Wow…a month already!

I thought I would try to give a quick update about what’s going on at the Parks’ house.  We have been home a little over a month with Elliott.  We have had many new “adventures” since Elliott joined our family.  The first couple of weeks were extremely hard as we dealt with and worked on several different things:  helping Elliott use sign language at mealtimes instead of screaming through them all, helping Elliott gain comfort with riding in cars, going outside, baths, diaper changes, putting on pjs, and putting on shoes ( instead of screaming through them all!), helping Ryan adjust to sharing a room, helping Ryan learn not to put anything (no matter how kind hearted the intent) in Elliott’s crib with him at night—no books, no wipes, no stuffed animals, etc…, helping Ryan adjust to his nap/rest time being in the bonus room in a special tent while Elliott napped in the boys’ room, and helping Anna adjust to having two younger brothers!

Dr. Karyn Purvis, an expert on adoption issues, bonding, and connecting, encourages new adoptive parents to spend much of the first two months just being with their newest family member as much as possible.  She talks about how infants naturally get the time at home all day with their mommies, especially if nursing, and how children who are adopted can “catch up” on many of the things they missed out on as babies like rocking, being fed, being sung to, etc…  We believe that our family needs a little more time of just being at home (and at the various dr. offices) while we continue to foster some bonding and continue to adjust.  Elliott will be us for the rest of his life and will have lots of opportunities to make friends and get out and about, so we see absolutely no reason to rush these first precious times. 

 I have had several local and far away friends ask about how I am doing since I haven’t been around and have been pretty silent on email, Facebook, and on the phone.  I am doing well!!  I am very busy just meeting and trying to understand the needs of all three children while also maintaining our house (food, laundry, etc…).  I will certainly be ready to return to the fellowship and study at church when we feel like Elliott is ready.  Since a church nursery has many similarities for Elliott to his orphanage setting (lots of children, fewer workers, shared toys, etc…) we do not want to push him into the setting before we think he is ready.  We also cannot predict what behaviors may come out once he is back in that setting again!  Also, we want to strengthen the bond he has with us by us meeting all of his needs including diaper changes and feeding, before someone else meets those needs for him (even if just for an hour or so).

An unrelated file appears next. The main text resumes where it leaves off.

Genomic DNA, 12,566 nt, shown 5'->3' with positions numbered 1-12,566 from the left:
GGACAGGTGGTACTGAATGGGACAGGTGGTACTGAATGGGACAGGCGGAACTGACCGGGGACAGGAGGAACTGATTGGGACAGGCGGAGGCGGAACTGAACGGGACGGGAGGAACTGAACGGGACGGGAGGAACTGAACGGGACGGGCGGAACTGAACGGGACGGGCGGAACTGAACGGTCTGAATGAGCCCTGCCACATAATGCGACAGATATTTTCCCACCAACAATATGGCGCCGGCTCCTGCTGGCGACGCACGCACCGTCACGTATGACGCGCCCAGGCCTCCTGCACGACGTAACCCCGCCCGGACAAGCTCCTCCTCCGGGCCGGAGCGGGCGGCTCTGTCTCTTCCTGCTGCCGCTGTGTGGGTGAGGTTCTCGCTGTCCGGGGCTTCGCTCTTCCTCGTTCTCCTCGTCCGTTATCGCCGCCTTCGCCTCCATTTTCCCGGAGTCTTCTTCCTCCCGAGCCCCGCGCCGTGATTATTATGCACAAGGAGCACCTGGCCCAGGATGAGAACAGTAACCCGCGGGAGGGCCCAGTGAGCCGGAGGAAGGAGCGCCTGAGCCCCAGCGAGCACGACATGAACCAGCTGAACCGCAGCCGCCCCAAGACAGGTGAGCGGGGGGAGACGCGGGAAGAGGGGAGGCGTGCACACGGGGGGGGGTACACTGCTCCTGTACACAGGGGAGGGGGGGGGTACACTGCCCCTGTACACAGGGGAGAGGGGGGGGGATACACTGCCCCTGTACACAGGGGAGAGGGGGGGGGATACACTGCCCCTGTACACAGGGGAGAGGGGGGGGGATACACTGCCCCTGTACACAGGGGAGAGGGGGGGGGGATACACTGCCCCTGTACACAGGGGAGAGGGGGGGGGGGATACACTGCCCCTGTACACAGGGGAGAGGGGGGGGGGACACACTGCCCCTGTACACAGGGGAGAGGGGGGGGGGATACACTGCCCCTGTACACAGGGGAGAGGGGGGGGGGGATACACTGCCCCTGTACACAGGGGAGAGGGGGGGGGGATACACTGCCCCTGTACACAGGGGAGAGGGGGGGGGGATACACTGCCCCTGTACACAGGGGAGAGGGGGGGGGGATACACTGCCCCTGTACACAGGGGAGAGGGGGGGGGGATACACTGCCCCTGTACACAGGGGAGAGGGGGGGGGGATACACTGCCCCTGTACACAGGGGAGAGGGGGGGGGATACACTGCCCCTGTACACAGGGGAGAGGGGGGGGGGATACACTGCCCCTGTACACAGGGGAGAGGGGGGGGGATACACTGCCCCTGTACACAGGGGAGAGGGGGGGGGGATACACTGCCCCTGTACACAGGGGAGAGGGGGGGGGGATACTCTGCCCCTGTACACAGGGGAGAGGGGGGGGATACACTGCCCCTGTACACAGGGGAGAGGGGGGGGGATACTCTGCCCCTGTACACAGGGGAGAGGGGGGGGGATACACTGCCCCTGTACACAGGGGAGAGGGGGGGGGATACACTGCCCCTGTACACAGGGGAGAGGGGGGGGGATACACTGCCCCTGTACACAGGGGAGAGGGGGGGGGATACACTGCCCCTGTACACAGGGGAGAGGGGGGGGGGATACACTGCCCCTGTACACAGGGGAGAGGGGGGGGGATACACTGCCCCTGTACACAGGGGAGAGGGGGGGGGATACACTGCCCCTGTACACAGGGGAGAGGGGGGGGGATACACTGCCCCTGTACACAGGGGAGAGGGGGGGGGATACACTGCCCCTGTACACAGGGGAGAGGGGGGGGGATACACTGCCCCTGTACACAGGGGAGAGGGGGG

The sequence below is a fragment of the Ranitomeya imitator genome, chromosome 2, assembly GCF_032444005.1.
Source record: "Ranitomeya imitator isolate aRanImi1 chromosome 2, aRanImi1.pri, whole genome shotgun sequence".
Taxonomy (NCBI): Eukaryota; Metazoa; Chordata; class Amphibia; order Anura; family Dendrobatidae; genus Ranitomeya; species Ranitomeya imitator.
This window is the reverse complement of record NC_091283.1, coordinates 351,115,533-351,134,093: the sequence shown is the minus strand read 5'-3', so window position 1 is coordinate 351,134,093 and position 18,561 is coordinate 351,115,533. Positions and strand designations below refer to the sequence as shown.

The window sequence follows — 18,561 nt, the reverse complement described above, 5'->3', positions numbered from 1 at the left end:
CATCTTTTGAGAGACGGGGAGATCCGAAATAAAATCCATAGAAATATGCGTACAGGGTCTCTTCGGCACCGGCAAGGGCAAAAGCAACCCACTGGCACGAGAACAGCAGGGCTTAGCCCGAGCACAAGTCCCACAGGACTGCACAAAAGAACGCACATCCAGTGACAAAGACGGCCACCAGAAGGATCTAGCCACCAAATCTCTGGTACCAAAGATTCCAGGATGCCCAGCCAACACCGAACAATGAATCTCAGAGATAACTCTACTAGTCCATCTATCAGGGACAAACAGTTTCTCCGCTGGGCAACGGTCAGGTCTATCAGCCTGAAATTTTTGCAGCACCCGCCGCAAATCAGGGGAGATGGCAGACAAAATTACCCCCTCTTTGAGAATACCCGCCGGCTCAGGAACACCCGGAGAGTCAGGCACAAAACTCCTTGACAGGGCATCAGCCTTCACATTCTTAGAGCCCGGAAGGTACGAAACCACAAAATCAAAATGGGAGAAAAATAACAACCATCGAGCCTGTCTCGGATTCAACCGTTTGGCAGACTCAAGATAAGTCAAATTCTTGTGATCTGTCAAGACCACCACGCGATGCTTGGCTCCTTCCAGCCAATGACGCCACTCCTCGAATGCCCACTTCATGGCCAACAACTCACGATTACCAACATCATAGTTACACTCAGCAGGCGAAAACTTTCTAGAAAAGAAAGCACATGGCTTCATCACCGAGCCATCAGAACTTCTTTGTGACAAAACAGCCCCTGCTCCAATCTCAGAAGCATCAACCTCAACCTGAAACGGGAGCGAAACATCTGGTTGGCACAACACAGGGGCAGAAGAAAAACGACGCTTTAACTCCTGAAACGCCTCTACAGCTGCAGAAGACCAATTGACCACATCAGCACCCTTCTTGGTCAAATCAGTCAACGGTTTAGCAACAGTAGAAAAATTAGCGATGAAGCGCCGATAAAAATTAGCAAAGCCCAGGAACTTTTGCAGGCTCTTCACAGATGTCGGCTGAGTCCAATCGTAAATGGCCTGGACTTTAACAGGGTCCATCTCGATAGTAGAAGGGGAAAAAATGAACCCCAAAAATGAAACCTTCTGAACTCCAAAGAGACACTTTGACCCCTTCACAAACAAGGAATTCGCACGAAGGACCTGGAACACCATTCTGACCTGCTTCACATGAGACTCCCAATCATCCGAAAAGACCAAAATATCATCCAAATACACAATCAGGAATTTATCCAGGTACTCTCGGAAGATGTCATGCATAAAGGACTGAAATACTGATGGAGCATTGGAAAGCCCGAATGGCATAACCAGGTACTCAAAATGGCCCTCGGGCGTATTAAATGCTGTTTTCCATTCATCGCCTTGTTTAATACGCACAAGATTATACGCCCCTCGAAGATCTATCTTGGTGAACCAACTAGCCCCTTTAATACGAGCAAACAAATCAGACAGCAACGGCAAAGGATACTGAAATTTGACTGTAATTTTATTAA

God has given me such wonderful friends. One friend knows how lonely Sunday mornings can be when everyone is having fellowship at church and you are not able to come Sunday after Sunday and she has come and visited with me and Elliott during one hour of church.  What a blessing to me!  Other friends have continued to email me prayers they have lifted for us during this transition.  Just reading the words of their prayers has encouraged my heart and connected me with them in Christian fellowship.  A few others have come and stayed while Elliott and I visit many of the various doctors all over Raleigh.   So far he has just been to several screenings.  We have seen our ped several times, an orthopedic specialist (we were released from him last week), we have a vision check with a ped ophthalmologist next week as well as a check with an ENT and a visit to the endocrinologist to check for a very low vitamin D level as well as to check a few other things.  After that we will head to a cardiologist to check out the possible heart issue and then on to the neurologist to investigate the medical file stating that one stomach of the brain (a little background…we still have no idea what the Ukrainian drs meant when they were talking about stomachs of the brain, so it will be another new adventure…for the record-we are not at all concerned about Elliott’s health at this point!) was enlarged when Elliott was younger.  I am praying that a month or so from now we will be done with the many dr. offices and will be able to be cleared to just routine visits.